Having trammeled the environment in Venezuela, the oil industry moved on to the Middle East where it encountered more mangroves and an aquatic mammal called the sea cow or dugong, cousin of the Lake Maracaibo manatee. Off the coast of Bahrain, large seagrass pastures supported 2,000-3,500 dugongs, creatures which inspired mariners of old to envision mermaids.
Carrying out oil exploration in such close proximity to mangroves in the Persian Gulf was bad enough, but in 1991 the situation became even worse with the onset of war between Iraq and the U.S. At one point, the Persian Gulf became the site of massive oil spills, some of them the result of bombing and artillery barrages which targeted storage tanks and refineries.
Yet Iraq, which intentionally dumped oil from several tankers into the Persian Gulf in an effort to ward off a potential landing of U.S. marines, may have been the greatest environmental culprit. During the Gulf War, no fewer than 1 million barrels of oil contaminated local waters, with some estimates ranging up to a whopping 6 million barrels. Major mangrove forests were seriously damaged, hundreds of dolphins and porpoises died, and, catastrophically, between 20-30,000 seabirds perished including flamingoes, herons and cormorants.
Environmentalists grew particularly concerned with the fate of Bahrain’s Tubli Bay, a complex system of flats and mangroves. Home to dugongs, sea turtles and shrimp, Tubli lay in the path of one damaging spill which had spread all the way from Iraqi-occupied Kuwait. As the spill hit, it killed off plankton and algae which fed local fish.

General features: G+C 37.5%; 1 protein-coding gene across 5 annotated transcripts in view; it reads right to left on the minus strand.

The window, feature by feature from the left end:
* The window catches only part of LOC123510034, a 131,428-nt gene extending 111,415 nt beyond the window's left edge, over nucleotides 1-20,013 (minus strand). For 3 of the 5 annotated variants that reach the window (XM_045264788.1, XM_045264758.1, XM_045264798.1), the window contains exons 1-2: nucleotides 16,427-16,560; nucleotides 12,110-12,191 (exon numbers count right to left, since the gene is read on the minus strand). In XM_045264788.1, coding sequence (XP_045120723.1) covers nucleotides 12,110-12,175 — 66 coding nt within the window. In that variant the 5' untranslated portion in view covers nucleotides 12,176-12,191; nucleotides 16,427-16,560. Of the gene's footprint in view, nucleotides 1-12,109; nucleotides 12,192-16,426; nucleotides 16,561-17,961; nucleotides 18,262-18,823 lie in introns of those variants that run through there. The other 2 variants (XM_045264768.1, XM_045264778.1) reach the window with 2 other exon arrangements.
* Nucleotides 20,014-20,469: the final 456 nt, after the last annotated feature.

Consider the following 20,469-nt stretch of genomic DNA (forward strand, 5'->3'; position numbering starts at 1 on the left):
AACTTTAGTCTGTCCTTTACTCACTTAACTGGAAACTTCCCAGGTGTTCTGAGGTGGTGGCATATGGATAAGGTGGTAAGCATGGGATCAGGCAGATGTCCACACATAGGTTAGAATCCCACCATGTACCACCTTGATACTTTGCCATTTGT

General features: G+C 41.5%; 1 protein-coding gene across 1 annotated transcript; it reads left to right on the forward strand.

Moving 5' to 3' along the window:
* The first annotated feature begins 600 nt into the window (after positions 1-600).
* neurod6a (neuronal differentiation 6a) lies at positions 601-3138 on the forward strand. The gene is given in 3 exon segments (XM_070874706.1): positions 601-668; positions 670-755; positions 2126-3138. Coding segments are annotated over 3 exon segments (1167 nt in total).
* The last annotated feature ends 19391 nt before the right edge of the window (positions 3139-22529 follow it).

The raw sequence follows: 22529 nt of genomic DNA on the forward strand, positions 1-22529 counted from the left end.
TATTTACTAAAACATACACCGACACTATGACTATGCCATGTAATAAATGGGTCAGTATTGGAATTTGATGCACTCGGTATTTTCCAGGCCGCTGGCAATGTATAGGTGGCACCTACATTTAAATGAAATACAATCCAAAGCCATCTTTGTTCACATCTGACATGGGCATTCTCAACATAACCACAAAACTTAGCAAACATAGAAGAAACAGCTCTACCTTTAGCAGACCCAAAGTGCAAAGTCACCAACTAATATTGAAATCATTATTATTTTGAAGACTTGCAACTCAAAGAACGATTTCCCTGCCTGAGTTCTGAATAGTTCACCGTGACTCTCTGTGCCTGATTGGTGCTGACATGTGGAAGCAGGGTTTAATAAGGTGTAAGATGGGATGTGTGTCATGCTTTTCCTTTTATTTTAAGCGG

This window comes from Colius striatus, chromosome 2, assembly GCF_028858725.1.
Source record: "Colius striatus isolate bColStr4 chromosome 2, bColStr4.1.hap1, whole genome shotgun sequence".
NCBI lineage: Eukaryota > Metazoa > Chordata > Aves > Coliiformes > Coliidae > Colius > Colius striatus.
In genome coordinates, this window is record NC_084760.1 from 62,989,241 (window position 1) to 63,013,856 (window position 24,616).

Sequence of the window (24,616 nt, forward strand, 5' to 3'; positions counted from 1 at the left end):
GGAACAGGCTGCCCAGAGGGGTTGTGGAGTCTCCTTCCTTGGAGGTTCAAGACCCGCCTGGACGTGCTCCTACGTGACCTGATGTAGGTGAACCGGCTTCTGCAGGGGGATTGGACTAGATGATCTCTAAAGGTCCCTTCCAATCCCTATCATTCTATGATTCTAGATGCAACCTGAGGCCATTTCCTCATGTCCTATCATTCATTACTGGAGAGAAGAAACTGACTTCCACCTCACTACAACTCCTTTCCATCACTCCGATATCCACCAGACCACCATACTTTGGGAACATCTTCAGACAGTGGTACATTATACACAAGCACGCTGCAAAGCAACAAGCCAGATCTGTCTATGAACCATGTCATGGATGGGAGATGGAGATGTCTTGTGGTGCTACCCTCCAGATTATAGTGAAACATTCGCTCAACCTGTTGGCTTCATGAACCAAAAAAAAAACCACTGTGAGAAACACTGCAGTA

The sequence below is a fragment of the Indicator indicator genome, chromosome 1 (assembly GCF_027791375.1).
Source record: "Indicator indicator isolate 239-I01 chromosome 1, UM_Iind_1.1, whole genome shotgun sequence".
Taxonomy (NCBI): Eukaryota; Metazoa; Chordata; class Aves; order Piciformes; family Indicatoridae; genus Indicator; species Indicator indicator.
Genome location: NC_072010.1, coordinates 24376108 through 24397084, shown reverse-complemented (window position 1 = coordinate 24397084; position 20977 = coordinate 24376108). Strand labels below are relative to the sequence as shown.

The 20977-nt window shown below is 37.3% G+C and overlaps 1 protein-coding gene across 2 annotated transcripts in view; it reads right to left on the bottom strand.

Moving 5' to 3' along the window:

A Collective Moral Failure
While oil spills are devastating for the environment in general, they are particularly damaging for mangroves. That’s because oil persists far longer within such ecosystems. One mangrove expert has remarked, “Never, ever let oil get into a mangrove coast. You’ll never get it out. It’s like a sponge you rub on a greasy bacon pan. You need very hot water and a lot of soap, and you still might just give up and throw away the sponge.”
Once contamination takes place, the possibility of recovering the environment may be limited: if mangrove prop roots become oiled the entire mangrove tree may die. What’s more, because mangrove trees grow so slowly, replacing them can take decades. In the Gulf of Mexico, forests are tightly bunched and as a result people won’t be able to get into swamps to wipe them down. In addition, there are literally hundreds of millions of trees.
Perhaps the only way to save some forests may be to laboriously scrape away a thin surface layer of soil to allow plants to grow. Scientists stress, however, that it’s important not to push petroleum under the surface or remove rootstalks lying just beneath the surface. In addition, if there’s a lot of oil this will complicate any rescue effort as rising and falling tides will simply add new coatings of crude.
While all logistical and technological means should be deployed to save Gulf mangroves, realistically we could be looking at significant damage all across the region. At this point, our best hope may be to minimize the environmental loss that’s already occurred and hopefully head off a full scale disaster in the Florida Everglades.
Sadly, it may take a further tragedy for people to wake up to what we have lost. Experts agree that one of the most vital services performed by mangroves is to protect human settlements from storm surges and wind storms. It’s a particularly crucial asset to consider in the hurricane-battered Gulf region. If Gulf mangroves are destroyed, a vital buffer will be eliminated. Additionally, the current BP oil spill could give rise to a vast surplus of potentially lethal hardwood.
Why has it been so difficult to acknowledge the important environmental services provided by mangroves? Harsh and forbidding, these habitats don’t capture the popular imagination to the same degree as other national treasures. Slow moving manatees and sea cows aren’t nearly as well known as dolphins. If this disaster reveals anything, however, it is the fundamental fallacy of this mindset and the need to preserve all ecosystems and creatures equally.
NIKOLAS KOZLOFF is the author of No Rain in the Amazon: How South America’s Climate Change Affects the Entire Planet (Palgrave, 2010). Visit his website, http://www.nikolaskozloff.com/